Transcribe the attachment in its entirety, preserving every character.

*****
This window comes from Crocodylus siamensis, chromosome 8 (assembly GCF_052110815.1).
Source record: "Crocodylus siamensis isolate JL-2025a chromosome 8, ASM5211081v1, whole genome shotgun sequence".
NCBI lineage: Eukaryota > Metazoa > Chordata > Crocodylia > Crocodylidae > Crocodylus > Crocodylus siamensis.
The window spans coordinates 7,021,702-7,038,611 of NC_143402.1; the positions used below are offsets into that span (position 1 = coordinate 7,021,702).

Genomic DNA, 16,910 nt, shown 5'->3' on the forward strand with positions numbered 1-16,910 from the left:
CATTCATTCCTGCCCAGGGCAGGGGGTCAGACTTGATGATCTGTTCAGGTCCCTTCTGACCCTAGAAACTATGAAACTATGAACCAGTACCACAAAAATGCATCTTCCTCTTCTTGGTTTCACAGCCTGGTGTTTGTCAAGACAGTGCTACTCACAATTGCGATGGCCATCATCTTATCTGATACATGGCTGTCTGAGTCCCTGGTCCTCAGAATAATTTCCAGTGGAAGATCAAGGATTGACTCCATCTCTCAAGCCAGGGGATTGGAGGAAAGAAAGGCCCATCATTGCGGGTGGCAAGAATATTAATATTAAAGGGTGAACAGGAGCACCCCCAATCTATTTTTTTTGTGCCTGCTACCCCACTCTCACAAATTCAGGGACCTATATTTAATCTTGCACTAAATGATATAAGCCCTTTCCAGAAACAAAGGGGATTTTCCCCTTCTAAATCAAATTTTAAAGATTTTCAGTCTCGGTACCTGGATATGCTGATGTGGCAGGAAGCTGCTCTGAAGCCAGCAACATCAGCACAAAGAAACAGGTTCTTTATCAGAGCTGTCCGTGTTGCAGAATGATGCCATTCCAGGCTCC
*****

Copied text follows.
This window comes from Crocodylus siamensis, chromosome 8 (assembly GCF_052110815.1).
Source record: "Crocodylus siamensis isolate JL-2025a chromosome 8, ASM5211081v1, whole genome shotgun sequence".
NCBI lineage: Eukaryota > Metazoa > Chordata > Crocodylia > Crocodylidae > Crocodylus > Crocodylus siamensis.
The window spans coordinates 7,021,702-7,038,611 of NC_143402.1; the positions used below are offsets into that span (position 1 = coordinate 7,021,702).

Genomic DNA, 16,910 nt, shown 5'->3' on the forward strand with positions numbered 1-16,910 from the left:
CATTCATTCCTGCCCAGGGCAGGGGGTCAGACTTGATGATCTGTTCAGGTCCCTTCTGACCCTAGAAACTATGAAACTATGAACCAGTACCACAAAAATGCATCTTCCTCTTCTTGGTTTCACAGCCTGGTGTTTGTCAAGACAGTGCTACTCACAATTGCGATGGCCATCATCTTATCTGATACATGGCTGTCTGAGTCCCTGGTCCTCAGAATAATTTCCAGTGGAAGATCAAGGATTGACTCCATCTCTCAAGCCAGGGGATTGGAGGAAAGAAAGGCCCATCATTGCGGGTGGCAAGAATATTAATATTAAAGGGTGAACAGGAGCACCCCCAATCTATTTTTTTTGTGCCTGCTACCCCACTCTCACAAATTCAGGGACCTATATTTAATCTTGCACTAAATGATATAAGCCCTTTCCAGAAACAAAGGGGATTTTCCCCTTCTAAATCAAATTTTAAAGATTTTCAGTCTCGGTACCTGGATATGCTGATGTGGCAGGAAGCTGCTCTGAAGCCAGCAACATCAGCACAAAGAAACAGGTTCTTTATCAGAGCTGTCCGTGTTGCAGAATGATGCCATTCCAGGCTCC